Drink Bev, a California canned wine producer, has seen its volume increase eight-fold over the past several years. Which should be a good thing, right?
Right – apart from the pandemic-caused supply chain bottlenecks that are hampering can producers of all kinds, be it beer, wine, or soft drinks.
“What we found so far, having trouble with getting cans, only kicked in recently,” says Alex Butti, the vice president of operations for Drink Bev, which makes 250 ml cans of two whites and a rose from California’s Central Coast. “When we were doing less volume, we had no trouble sourcing cans. But when we outgrew our vendors, finding cans in the short term has been difficult.”
In this, it’s not so much that there aren’t enough cans, say wine producers and can vendors. Rather, the difficulty in finding is coming from increased demand from consumers, who increased canned beverage consumption during the various coronavirus lockdowns across the US, as well as the supply chain failing to keep pace with increased demand.
The can shortage doesn’t seem to be as bad as those for toilet paper and hand sanitizer in the early days of the lockdown in April, says Butti, and the biggest soft drink and beer producers can get enough cans. It’s smaller companies that are having problems; there are regional shortages and fewer canned beverages at some national supermarkets, though not widespread.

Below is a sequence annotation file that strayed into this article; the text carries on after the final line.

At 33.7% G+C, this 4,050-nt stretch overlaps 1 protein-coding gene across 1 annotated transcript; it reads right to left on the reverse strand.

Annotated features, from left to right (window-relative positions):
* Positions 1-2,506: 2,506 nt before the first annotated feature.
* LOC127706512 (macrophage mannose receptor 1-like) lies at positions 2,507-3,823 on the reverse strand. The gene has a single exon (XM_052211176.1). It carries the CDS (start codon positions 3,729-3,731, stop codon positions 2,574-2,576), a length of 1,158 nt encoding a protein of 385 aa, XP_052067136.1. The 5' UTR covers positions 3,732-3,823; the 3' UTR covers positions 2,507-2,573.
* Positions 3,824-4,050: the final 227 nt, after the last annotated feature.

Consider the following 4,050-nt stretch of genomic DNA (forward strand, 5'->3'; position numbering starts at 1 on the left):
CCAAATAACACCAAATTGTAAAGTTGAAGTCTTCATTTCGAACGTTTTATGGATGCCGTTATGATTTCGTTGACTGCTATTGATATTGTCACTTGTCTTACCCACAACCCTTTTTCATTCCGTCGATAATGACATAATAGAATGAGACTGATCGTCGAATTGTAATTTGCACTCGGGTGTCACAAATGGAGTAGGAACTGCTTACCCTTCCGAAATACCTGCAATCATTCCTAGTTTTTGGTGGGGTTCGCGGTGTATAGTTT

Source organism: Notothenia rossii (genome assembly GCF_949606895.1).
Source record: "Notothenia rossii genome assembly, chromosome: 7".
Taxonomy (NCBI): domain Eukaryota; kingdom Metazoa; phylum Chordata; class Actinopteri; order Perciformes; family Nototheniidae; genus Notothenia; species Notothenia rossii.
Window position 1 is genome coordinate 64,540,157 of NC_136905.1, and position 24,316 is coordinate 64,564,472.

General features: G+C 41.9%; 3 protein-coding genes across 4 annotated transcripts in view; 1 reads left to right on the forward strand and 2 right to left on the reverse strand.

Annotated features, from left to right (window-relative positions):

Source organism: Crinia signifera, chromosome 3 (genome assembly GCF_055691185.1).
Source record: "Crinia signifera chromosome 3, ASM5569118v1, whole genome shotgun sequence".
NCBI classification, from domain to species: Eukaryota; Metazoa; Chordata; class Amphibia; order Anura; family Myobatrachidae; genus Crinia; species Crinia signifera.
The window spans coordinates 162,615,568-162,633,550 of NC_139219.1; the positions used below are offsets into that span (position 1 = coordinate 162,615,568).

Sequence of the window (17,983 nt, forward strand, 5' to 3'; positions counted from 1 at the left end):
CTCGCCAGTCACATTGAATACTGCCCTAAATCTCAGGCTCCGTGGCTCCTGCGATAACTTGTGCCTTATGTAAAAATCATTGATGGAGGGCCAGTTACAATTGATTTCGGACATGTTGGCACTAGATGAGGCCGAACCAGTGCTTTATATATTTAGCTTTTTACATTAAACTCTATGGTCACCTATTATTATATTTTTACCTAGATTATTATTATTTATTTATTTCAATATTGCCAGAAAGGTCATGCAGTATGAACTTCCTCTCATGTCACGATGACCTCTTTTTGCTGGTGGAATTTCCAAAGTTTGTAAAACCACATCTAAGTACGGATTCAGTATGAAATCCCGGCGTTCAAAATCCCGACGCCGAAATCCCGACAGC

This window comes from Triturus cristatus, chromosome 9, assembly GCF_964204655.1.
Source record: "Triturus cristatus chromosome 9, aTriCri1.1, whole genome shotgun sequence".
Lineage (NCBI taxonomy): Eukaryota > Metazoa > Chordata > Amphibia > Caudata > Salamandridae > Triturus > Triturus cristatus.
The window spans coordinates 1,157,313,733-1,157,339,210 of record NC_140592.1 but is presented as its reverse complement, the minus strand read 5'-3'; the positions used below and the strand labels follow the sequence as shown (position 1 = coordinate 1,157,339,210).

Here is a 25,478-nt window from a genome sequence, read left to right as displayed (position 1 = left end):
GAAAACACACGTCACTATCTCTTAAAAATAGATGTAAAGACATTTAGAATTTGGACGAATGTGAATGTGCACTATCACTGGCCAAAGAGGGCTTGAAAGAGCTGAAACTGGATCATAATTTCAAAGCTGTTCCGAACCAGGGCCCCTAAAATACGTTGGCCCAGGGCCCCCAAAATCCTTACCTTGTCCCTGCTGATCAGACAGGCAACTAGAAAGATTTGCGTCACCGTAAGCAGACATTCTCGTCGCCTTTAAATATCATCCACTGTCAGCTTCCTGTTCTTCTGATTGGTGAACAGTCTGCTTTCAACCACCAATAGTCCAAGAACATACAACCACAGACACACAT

In fact, can prices haven’t necessarily increased, say producers. Instead, it’s just taking longer to get cans for filling – anywhere from one to eight weeks. Again, says Butti, it’s not about a supply shortage as much as it is about taking longer for cans to get from manufacturers to bottlers. In addition, inventories at bottlers are significantly smaller than they were at the beginning of the year.
This is an especial problem for US canned wine producers, who package their product in three different sizes – 187 ml, 250 ml, and 375 ml – for a variety of reasons, including government regulation based on the size of a standard wine bottle By comparison, most US beer and soft drinks come in 12-ounce (about 355 ml) cans. This one size fits all have made it less difficult for the latter to find cans.
“Yes, there is a very high demand for the 250 ml format for wine at this time as it’s a popular size for most beverages, like water and coffee,” says Heather Clauss, chief commercial officer for California’s FreeFlow Wines. “So, some of our customers have indeed had some challenges procuring cans. We don’t purchase them directly but have seen the impact.”